The medium-term perspectives for animal products are relatively positive for poultry, pig meat and the dairy markets, while beef meat production is expected to continue to decline. Total per capita meat consumption would recover from the 2006 market disruption due to
Avian Influenza and is projected to increase by 3.2 % altogether by the end of the forecast period.
Beef production is projected to decline over the medium term below the level of 7.6 mio t in 2014 in line with the structural reduction of the dairy herd and the impact of decoupling. As consumption would exhibit a more modest decline throughout the projection period, imports are expected to increase in order to fill the gap and reach
741 000 t by 2014.
Pig meat production and consumption are projected to increase over the medium term, though at a slower pace than in the past decade, due to the competition from poultry meat and higher feed prices. Extra-EU exports would be facing increasing competition from
low-cost producing countries, but EU intra-trade is expected to continue expanding over the forecast period.
The market outlook for poultry meat would be affected by the future developments regarding Avian Influenza. The appearance of the H5N1 strain of this virus in the EU in early 2006 caused a short-term disruption in the market balance of poultry meat, with weakening consumer confidence and export opportunities, and thus falling prices leading to lower production. The current report assumes that no further cases would occur over the medium term. As such the medium-term outlook for EU poultry production remains relatively positive as competitive prices with respect to other meats and strong consumer preference should play in favour of poultry. The conclusion of trade agreements with Brazil and Thailand on a new import regime will result in increased imports over the short term that would be followed by moderate growth over the medium term. As extra-EU
exports are projected to exhibit a continued decline, the EU-27 would become a net importer of poultry meat by the end of the forecast period.
Sheep and goat meat production is projected to decline gradually in line with past longterm trends and the impact of decoupling of ewe premiums in the major producing countries. Imports are expected to remain stable throughout the medium term with a slight increase at the end of the projection period in order to meet domestic demand that is projected to decline at a slightly lower rate than production during the later years.
Overall meat consumption is projected to increase from the estimated 84 kg/head in 2006 to around 86.7 kg/head by the year 2014. Pig meat would remain the most preferred meat by EU consumers with a share of about 50 %, followed by poultry that would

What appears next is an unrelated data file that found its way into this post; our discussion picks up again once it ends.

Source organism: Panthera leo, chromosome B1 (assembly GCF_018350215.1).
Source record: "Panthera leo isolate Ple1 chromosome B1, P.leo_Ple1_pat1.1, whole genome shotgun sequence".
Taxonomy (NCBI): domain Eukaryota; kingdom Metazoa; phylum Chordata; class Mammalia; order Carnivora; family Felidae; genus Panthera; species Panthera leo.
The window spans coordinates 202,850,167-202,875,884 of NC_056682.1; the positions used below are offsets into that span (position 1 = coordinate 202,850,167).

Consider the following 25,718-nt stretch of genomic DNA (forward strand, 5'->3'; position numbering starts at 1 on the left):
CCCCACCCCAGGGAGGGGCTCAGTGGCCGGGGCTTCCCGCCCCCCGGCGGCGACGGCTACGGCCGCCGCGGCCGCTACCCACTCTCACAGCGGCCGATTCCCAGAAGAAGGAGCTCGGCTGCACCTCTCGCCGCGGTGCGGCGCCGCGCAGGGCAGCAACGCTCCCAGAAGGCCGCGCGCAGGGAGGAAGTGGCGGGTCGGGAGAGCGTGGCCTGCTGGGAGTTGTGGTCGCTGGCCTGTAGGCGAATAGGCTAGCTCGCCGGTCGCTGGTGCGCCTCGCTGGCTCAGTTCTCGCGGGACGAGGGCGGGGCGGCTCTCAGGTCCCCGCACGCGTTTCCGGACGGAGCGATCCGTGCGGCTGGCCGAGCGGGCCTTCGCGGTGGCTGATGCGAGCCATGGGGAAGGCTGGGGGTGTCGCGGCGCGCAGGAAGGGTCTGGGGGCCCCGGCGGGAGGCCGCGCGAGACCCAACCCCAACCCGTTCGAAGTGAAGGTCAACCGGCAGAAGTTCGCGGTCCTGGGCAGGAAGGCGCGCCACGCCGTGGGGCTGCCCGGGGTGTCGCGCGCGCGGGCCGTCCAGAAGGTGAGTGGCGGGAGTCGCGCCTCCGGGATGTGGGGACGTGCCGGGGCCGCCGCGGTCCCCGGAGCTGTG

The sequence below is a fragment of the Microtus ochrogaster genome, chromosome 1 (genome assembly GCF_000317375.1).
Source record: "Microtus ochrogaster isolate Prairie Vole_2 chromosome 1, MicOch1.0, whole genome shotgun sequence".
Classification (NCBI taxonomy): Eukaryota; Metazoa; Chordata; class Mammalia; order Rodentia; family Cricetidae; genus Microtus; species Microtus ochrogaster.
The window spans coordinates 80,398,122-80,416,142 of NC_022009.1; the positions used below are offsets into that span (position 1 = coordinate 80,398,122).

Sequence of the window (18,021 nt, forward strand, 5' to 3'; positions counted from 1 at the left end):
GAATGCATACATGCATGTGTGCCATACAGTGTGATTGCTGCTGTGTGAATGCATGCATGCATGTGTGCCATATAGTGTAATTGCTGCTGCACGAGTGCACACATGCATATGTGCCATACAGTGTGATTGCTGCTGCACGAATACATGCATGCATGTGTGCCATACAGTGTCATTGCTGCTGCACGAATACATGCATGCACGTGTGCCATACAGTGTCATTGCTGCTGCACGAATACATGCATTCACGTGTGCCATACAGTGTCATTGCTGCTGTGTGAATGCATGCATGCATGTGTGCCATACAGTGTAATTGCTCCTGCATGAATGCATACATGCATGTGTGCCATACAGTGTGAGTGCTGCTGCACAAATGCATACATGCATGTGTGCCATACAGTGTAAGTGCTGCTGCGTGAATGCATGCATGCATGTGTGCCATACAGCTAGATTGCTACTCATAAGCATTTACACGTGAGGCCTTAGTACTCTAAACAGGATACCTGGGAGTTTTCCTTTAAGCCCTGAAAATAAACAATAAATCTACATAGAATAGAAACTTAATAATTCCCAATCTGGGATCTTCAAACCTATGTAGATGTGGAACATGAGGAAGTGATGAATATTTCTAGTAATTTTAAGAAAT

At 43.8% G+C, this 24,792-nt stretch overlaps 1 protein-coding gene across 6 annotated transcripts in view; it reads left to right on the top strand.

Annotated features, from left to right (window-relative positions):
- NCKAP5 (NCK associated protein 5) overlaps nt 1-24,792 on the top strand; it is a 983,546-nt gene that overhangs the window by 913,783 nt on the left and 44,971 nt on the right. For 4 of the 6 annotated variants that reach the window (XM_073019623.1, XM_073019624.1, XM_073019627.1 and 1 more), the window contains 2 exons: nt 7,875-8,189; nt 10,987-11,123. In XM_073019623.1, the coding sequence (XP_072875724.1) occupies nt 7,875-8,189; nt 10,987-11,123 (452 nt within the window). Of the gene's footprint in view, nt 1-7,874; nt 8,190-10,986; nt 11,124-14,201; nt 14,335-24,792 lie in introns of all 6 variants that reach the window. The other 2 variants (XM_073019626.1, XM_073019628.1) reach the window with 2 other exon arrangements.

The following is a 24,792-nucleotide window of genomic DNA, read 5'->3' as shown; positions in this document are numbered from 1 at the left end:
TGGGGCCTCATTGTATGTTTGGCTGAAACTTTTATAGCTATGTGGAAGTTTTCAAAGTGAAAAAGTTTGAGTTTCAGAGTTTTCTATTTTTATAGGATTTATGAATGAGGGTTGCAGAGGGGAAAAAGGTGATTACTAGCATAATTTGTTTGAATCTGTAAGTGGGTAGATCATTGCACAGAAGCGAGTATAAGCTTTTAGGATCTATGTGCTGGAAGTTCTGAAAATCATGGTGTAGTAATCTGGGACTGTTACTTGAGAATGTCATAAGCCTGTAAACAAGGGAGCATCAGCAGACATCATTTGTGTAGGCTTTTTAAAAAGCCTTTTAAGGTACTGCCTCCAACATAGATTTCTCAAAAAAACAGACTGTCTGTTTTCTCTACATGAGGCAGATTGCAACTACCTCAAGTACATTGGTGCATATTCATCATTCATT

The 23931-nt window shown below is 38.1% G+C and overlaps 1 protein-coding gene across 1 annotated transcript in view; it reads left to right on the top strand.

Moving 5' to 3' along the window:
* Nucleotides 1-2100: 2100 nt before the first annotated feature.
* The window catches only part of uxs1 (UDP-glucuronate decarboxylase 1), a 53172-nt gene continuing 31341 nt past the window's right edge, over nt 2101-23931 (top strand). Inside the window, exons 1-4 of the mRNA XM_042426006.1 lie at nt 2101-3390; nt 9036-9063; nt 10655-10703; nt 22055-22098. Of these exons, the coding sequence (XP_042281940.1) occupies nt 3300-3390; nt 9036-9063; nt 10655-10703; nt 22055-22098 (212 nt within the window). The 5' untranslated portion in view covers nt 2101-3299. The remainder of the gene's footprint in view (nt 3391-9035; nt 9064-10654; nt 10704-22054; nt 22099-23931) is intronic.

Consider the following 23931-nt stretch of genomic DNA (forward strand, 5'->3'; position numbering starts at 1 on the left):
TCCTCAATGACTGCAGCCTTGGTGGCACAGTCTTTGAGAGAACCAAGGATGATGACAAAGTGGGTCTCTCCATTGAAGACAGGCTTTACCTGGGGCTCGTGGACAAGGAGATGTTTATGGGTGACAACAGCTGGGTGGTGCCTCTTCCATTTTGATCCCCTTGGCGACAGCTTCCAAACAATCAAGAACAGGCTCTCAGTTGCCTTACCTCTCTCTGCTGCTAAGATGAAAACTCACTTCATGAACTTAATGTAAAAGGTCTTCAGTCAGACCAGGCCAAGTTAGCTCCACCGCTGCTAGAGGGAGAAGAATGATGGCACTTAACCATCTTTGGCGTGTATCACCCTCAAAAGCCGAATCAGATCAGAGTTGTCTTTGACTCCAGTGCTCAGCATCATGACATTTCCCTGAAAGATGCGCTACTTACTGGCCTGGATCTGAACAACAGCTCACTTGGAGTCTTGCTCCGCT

increase its share to 28 % (+1.8 %).
The recently observed decline in EU milk production at a time of favourable market environment characterised by high internal and world prices has a profound impact on the current medium-term perspectives for milk supply and dairy commodity markets. As a result the medium-term outlook for EU milk production has been revised downwards compared to the previous reports. EU-27 milk production is projected to expand at a modest rate over the short term in line with the increase in production quotas granted to eleven member states of the EU-15. However, over the medium term milk production would decline gradually to the level of 148.2 mio t in 2014, driven by a steady decrease in subsistence production in the EU-12. The EU-27 dairy herd is projected to fall from 24.2 mio heads in 2006 to around 22 mio animals by 2014.
EU-27 cheese production is expected to expand further over the medium term by 10 % altogether, driven by continued strong increases in the EU-12. Exports are foreseen to expand over the short term, but the growth in domestic consumption would absorb most
of the increase in cheese production, leading to a steady decline in exports over the medium term. Due to the lower milk supply and increasing production of higher value added dairy products, bulk dairy products would continue their decline over the projected period.
EU-27 butter production is foreseen to fall slightly below 2 mio t in 2014. Lower availabilities and increasing competition on the world market would lead to declining butter exports. Intervention stocks, which were emptied in the first semester of 2007, will remain empty
until the end of 2014.
The medium-term developments show a continuation of the downward trend for SMP output, albeit at a more limited rate. SMP exports are expected to fall further over the forecast period as the decline in production combined with a stagnating domestic demand would maintain EU prices well above world market prices.
Agricultural income estimates have been compiled on the basis of these market projections and the financial perspectives for the EU over the period 2007-2013. The medium-term income projections display a rather favourable outlook as the EU-27 agricultural income would grow by 21 % between 2006 and 2014 in real terms and per labour unit. This overall gain would mask marked differences between EU-15, the EU-10 and EU-2. Whereas agricultural income in the EU-15 would show a more moderate development with a 9.9 % growth over the period 2006-2014, it is foreseen to display a more pronounced picture in the EU-10 and EU-2 where it would rise steadily by 24.9 % and 71.8 % respectively by 2014. Apart from the generally positive price developments this Executive summary growth in income would be supported by the implementation of the CAP, the integration
into the single market and most significantly by the sharp rise in the subsidies granted to agricultural producers in the EU-12.